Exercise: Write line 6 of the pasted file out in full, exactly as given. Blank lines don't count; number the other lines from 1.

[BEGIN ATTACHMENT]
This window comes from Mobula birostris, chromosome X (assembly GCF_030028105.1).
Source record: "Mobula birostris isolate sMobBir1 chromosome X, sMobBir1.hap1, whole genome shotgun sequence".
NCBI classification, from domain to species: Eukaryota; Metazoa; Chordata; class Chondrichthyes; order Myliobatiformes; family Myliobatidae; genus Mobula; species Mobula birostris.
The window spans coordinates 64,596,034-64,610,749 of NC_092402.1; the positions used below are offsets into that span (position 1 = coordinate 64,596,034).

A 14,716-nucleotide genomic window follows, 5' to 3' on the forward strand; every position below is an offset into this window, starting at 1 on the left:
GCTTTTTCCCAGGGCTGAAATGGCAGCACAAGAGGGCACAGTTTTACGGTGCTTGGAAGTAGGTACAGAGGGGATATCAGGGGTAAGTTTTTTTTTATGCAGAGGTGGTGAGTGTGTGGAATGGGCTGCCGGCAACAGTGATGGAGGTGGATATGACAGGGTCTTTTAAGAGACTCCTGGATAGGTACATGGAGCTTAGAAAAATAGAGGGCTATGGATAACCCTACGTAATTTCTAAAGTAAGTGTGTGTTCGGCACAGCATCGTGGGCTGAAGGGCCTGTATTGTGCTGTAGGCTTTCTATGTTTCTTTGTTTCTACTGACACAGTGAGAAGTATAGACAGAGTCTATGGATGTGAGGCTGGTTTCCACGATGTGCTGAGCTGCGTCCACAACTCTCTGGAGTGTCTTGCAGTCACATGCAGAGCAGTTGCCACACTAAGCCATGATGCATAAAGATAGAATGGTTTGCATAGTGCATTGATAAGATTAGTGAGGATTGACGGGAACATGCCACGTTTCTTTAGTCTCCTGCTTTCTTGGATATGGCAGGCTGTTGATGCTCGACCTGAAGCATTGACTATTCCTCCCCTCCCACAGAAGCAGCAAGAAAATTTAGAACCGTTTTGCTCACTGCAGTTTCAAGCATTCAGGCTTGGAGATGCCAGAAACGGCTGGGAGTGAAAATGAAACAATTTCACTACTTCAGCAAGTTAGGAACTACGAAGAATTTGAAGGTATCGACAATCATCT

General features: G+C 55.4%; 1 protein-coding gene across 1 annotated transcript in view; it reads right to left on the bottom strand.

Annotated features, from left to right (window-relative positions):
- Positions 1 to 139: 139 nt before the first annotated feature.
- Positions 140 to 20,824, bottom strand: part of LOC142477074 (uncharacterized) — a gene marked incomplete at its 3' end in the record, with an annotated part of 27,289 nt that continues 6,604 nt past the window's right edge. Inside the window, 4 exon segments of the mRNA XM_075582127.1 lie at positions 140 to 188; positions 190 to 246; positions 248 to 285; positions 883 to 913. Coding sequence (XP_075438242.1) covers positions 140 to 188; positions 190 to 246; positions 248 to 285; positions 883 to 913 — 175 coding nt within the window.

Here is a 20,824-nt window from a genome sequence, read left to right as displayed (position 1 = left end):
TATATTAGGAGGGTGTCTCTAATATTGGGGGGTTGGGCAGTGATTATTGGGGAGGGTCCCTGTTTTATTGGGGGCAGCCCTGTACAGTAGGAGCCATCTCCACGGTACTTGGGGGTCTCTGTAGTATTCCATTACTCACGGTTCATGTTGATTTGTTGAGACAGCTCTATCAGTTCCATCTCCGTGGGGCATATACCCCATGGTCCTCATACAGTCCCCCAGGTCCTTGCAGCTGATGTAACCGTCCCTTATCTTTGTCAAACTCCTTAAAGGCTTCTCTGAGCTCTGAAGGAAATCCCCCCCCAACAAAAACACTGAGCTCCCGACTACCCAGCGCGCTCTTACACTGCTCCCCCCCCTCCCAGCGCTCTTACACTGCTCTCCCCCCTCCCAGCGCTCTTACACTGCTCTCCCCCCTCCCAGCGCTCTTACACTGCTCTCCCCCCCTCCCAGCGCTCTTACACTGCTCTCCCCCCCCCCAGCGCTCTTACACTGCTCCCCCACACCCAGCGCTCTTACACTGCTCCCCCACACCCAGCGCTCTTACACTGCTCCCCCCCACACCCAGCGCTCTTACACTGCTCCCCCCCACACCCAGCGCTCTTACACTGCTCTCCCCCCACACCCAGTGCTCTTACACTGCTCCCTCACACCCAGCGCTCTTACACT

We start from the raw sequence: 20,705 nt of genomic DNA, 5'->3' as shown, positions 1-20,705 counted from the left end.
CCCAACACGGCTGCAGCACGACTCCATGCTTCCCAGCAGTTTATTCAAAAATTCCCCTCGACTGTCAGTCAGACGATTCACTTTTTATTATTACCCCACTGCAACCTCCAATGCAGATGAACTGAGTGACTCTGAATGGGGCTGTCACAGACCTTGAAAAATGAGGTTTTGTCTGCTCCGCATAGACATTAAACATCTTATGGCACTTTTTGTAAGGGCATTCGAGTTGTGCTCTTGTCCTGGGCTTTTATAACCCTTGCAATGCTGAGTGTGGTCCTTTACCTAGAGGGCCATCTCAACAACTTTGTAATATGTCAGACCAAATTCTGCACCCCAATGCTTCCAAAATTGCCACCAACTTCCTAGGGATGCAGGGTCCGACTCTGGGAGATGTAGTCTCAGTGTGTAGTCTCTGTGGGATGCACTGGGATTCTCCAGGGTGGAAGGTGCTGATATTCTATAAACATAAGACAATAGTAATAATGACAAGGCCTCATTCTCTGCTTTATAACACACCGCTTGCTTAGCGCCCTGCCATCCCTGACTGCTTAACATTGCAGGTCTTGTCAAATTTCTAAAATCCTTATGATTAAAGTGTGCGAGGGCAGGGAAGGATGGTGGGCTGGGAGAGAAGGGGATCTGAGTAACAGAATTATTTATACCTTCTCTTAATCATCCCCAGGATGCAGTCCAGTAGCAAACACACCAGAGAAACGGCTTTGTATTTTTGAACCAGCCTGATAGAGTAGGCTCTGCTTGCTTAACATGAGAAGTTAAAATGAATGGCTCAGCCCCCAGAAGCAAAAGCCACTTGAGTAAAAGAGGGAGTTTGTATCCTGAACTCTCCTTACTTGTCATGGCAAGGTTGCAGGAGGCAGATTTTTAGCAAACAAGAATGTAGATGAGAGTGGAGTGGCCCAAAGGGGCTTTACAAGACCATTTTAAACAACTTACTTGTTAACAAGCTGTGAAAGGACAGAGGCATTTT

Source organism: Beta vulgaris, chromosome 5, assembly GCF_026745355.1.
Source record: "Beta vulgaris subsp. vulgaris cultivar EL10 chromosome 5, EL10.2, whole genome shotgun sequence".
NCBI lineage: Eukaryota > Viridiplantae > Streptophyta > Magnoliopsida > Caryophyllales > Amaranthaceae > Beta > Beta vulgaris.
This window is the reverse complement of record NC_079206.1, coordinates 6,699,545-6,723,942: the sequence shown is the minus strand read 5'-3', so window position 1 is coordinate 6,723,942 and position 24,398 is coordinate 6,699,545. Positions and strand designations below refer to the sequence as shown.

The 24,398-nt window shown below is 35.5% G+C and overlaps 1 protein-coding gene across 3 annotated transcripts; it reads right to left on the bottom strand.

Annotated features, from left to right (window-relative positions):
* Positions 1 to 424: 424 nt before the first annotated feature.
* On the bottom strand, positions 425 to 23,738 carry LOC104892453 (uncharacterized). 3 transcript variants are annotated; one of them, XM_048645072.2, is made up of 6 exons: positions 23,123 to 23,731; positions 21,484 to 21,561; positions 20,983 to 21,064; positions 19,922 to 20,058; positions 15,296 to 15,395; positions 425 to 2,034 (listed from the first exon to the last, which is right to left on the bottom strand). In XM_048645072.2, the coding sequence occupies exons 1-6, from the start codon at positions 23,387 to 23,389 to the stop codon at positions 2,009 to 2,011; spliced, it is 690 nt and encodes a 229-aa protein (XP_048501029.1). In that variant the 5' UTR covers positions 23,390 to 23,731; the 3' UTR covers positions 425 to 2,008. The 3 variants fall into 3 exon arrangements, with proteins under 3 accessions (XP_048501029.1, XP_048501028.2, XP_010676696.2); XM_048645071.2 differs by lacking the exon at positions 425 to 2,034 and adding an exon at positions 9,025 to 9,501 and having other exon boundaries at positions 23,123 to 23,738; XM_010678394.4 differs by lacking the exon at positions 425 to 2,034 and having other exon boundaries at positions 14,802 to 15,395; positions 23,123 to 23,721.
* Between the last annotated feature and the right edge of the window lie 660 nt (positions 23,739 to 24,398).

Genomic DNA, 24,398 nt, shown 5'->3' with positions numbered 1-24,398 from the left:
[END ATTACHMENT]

GCTTTTTCCCAGGGCTGAAATGGCAGCACAAGAGGGCACAGTTTTACGGTGCTTGGAAGTAGGTACAGAGGGGATATCAGGGGTAAGTTTTTTTTTATGCAGAGGTGGTGAGTGTGTGGAATGGGCTGCCGGCAACAGTGATGGAGGTGGATATGACAGGGTCTTTTAAGAGACTCCTGGATAGGTACATGGAGCTTAGAAAAATAGAGGGCTATGGATAACCCTACGTAATTTCTAAAGTAAGTGTGTGTTCGGCACAGCATCGTGGGCTGAAGGGCCTGTATTGTGCTGTAGGCTTTCTATGTTTCTTTGTTTCTACTGACACAGTGAGAAGTATAGACAGAGTCTATGGATGTGAGGCTGGTTTCCACGATGTGCTGAGCTGCGTCCACAACTCTCTGGAGTGTCTTGCAGTCACATGCAGAGCAGTTGCCACACTAAGCCATGATGCATAAAGATAGAATGGTTTGCATAGTGCATTGATAAGATTAGTGAGGATTGACGGGAACATGCCACGTTTCTTTAGTCTCCTGCTTTCTTGGATATGGCAGGCTGTTGATGCTCGACCTGAAGCATTGACTATTCCTCCCCTCCCACAGAAGCAGCAAGAAAATTTAGAACCGTTTTGCTCACTGCAGTTTCAAGCATTCAGGCTTGGAGATGCCAGAAACGGCTGGGAGTGAAAATGAAACAATTTCACTACTTCAGCAAGTTAGGAACTACGAAGAATTTGAAGGTATCGACAATCATCT